It Takes a Village to Throw a Conference

April 20th, 2012
Look out, Tampa! The United Methodists are coming!

Were just a few days out from the opening worship service of the 2012 General Conference of the United Methodist Church and you can bet that our elected delegates to the proceedings are hard at work trying to digest the contents of the phone directory sized books of proposed changes known as the Daily Christian Advocate. These days are filled with endless e-mails, phone calls, and conversations from a variety of persons and groups trying to make their positions known to the saints and gluttons for punishment that make up the General Conference. What is less known to most of us is that the preparations for the gathering in Tampa have been years in the making, and putting on the conference involves a team of hundreds of persons who are likewise enmeshed in the thousands of details required for a successful conference.

24 years ago, I attended my first conference as a denominational employee charged with making sure that the proceedings were projected on large screens so that the delegates could follow the proceedings. At the General Conference of 1988 in St. Louis, we utilized the very first electronic voting system, using an Apple 2 for its brain, and covering the floor of the conference with thousands of unwieldy ribbon cables. Yes, there were computers in the newsroom, but petitions were pretty much tracked by hand, and there was certainly no thought of creating a real-time legislative tracking system that could allow folks from throughout the world to keep up with the latest votes (after all, the World Wide Web as we know it was still five years away from being operational). But even then, in the days of mechanical adding machines and IBM Selectrics, putting on the conference involved a team of professional staff and dedicated volunteers from throughout the world, and the attention of a faithful host committee from the local annual conference.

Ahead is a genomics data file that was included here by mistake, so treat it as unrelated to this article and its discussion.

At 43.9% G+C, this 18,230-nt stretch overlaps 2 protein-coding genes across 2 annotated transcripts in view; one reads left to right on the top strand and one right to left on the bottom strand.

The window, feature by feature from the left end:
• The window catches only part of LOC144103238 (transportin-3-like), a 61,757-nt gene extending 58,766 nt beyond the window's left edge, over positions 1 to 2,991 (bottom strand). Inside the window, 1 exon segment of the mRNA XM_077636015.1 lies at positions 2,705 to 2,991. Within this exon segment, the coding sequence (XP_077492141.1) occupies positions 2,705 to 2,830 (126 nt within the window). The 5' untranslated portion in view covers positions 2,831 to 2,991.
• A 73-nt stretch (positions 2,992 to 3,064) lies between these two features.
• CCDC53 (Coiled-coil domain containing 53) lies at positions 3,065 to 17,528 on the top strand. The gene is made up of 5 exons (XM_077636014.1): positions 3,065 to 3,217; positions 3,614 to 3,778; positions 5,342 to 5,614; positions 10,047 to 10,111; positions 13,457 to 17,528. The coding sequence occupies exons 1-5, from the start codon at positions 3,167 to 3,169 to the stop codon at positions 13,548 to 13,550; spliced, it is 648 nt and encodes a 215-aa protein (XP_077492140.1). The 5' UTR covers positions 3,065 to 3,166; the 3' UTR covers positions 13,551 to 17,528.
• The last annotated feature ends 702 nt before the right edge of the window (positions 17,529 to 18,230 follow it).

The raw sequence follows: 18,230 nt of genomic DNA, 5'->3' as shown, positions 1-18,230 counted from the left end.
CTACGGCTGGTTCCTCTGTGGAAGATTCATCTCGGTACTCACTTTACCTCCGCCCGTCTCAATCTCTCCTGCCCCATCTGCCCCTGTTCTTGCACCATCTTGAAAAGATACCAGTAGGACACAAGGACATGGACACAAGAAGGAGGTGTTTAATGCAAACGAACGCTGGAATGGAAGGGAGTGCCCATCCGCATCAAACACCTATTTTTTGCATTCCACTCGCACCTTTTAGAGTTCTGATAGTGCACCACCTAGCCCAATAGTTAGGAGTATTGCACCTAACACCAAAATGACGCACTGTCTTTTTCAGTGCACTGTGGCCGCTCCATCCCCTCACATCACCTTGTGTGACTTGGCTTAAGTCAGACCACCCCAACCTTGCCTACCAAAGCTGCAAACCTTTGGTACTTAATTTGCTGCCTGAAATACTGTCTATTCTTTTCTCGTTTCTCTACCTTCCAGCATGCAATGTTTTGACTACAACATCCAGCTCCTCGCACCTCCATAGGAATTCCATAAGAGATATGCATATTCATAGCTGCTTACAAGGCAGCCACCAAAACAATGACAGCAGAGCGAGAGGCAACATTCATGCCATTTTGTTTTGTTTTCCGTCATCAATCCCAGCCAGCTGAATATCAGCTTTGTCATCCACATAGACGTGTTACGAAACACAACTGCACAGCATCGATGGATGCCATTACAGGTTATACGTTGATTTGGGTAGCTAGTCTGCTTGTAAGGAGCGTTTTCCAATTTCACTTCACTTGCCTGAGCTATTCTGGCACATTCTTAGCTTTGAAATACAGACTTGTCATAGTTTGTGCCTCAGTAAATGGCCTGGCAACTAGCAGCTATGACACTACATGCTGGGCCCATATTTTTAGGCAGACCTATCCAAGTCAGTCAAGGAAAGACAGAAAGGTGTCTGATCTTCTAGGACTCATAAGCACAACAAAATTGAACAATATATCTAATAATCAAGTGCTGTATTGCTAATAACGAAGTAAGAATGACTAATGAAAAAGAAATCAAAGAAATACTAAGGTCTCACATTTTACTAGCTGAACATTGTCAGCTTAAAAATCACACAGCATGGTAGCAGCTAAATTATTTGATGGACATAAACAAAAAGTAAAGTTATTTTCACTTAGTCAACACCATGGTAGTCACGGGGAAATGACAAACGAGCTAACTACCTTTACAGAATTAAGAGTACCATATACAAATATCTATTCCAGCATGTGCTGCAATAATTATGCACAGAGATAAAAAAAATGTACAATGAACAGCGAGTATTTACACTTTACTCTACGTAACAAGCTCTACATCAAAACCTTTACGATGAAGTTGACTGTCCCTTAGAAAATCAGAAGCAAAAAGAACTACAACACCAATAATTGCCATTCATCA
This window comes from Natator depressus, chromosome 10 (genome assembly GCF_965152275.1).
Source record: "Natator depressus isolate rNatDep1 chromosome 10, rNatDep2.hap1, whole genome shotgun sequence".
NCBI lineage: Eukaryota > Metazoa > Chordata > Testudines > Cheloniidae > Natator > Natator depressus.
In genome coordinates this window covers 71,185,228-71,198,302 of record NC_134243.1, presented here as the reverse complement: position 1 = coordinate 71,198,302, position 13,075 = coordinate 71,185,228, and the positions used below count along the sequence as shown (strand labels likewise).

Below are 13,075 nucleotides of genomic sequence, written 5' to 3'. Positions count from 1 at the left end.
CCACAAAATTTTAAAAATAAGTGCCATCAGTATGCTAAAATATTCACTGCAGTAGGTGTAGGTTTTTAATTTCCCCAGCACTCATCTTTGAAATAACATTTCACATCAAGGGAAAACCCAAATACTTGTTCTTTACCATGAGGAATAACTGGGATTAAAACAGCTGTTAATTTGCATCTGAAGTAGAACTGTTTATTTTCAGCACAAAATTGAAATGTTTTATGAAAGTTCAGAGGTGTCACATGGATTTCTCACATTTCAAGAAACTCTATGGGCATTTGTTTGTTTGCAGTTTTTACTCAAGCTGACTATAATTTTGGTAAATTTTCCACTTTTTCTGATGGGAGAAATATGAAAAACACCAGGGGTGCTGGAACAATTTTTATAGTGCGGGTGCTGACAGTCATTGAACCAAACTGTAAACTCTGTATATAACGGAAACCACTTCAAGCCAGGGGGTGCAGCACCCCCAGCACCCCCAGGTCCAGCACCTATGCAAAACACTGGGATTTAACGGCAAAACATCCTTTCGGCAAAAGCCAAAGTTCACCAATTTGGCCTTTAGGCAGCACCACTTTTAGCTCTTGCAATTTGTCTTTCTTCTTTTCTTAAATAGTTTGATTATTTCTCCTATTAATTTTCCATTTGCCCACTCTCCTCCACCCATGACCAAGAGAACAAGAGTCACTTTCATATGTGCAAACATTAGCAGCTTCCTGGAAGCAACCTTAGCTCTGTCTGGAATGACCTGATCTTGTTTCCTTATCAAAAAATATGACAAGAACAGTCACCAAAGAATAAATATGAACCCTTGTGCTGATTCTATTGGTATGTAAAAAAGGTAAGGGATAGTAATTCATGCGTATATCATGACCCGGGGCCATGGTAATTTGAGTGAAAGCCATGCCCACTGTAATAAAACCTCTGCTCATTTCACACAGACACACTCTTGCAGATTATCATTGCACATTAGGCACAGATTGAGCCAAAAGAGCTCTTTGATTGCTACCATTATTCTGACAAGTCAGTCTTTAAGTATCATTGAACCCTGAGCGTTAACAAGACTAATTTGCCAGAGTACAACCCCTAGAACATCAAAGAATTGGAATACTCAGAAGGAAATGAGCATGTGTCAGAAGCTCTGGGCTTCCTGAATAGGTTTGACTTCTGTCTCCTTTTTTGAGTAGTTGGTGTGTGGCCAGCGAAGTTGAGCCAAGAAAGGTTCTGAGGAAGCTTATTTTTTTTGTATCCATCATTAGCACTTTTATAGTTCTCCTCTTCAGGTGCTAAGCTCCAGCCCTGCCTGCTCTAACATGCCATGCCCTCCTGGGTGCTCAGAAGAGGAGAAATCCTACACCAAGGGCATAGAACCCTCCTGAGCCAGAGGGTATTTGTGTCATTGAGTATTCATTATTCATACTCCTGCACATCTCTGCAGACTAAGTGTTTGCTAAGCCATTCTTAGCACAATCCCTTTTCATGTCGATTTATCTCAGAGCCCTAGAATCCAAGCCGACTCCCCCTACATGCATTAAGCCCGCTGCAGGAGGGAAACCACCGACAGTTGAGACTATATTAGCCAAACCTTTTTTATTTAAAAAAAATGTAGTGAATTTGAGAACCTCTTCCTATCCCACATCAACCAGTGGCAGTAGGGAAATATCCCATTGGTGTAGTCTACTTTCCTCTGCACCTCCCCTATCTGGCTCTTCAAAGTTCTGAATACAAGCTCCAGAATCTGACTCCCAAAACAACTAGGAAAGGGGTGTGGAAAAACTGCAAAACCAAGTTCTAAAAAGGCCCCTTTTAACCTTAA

I was reminded of all of this when I gathered with 75 other folks in the studio of United Methodist Communications to talk about UMCom’s part of GC2012. For many months the folks at UMCom have been deeply engaged in preparing for the time in Tampa. This included working with various boards, agencies, and the Council of Bishops in preparing presentations; making arrangements for sound, lighting, and video coverage for a meeting on par with many rock concerts; developing a plan for releasing information and meeting the needs of media outlets from throughout the world who want to cover what is coming out of the conference; and making sure that they were addressing needs and concerns related to their own paragraphs in the Book of Discipline. As I sat in the meeting (for the record, they have invited me to come and assist with their social media and community engagement strategy), I was struck by the dedication and determination expressed by everyone in the room who is working hard to ensure that the delegates have what they need for a great experience in talking about the future of the church.